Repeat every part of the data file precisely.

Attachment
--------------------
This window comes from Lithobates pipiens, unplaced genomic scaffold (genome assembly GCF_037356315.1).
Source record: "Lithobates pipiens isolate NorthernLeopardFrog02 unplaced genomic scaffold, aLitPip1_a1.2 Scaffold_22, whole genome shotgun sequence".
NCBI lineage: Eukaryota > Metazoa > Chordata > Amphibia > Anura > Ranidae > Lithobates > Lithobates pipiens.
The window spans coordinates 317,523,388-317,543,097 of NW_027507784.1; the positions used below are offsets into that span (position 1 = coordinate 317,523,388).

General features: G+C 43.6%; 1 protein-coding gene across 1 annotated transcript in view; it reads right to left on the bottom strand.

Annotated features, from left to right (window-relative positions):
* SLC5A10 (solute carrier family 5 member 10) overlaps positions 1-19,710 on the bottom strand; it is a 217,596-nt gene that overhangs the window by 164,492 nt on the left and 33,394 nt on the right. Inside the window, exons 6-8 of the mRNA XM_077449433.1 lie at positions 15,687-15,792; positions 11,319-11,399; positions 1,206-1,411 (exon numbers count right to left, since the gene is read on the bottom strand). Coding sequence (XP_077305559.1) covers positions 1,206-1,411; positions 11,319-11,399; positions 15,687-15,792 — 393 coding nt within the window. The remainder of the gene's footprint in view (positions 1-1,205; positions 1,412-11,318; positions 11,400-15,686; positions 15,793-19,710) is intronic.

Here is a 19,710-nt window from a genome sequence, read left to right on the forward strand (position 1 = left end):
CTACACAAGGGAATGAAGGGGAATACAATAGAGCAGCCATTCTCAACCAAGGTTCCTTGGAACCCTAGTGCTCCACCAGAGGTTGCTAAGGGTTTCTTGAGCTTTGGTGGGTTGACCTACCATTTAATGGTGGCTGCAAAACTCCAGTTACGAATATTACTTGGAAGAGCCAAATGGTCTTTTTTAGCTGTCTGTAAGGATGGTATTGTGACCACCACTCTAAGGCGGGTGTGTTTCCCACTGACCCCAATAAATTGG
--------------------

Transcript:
This window comes from Lithobates pipiens, unplaced genomic scaffold (genome assembly GCF_037356315.1).
Source record: "Lithobates pipiens isolate NorthernLeopardFrog02 unplaced genomic scaffold, aLitPip1_a1.2 Scaffold_22, whole genome shotgun sequence".
NCBI lineage: Eukaryota > Metazoa > Chordata > Amphibia > Anura > Ranidae > Lithobates > Lithobates pipiens.
The window spans coordinates 317,523,388-317,543,097 of NW_027507784.1; the positions used below are offsets into that span (position 1 = coordinate 317,523,388).

General features: G+C 43.6%; 1 protein-coding gene across 1 annotated transcript in view; it reads right to left on the bottom strand.

Annotated features, from left to right (window-relative positions):
* SLC5A10 (solute carrier family 5 member 10) overlaps positions 1-19,710 on the bottom strand; it is a 217,596-nt gene that overhangs the window by 164,492 nt on the left and 33,394 nt on the right. Inside the window, exons 6-8 of the mRNA XM_077449433.1 lie at positions 15,687-15,792; positions 11,319-11,399; positions 1,206-1,411 (exon numbers count right to left, since the gene is read on the bottom strand). Coding sequence (XP_077305559.1) covers positions 1,206-1,411; positions 11,319-11,399; positions 15,687-15,792 — 393 coding nt within the window. The remainder of the gene's footprint in view (positions 1-1,205; positions 1,412-11,318; positions 11,400-15,686; positions 15,793-19,710) is intronic.

Here is a 19,710-nt window from a genome sequence, read left to right on the forward strand (position 1 = left end):
CTACACAAGGGAATGAAGGGGAATACAATAGAGCAGCCATTCTCAACCAAGGTTCCTTGGAACCCTAGTGCTCCACCAGAGGTTGCTAAGGGTTTCTTGAGCTTTGGTGGGTTGACCTACCATTTAATGGTGGCTGCAAAACTCCAGTTACGAATATTACTTGGAAGAGCCAAATGGTCTTTTTTAGCTGTCTGTAAGGATGGTATTGTGACCACCACTCTAAGGCGGGTGTGTTTCCCACTGACCCCAATAAATTGG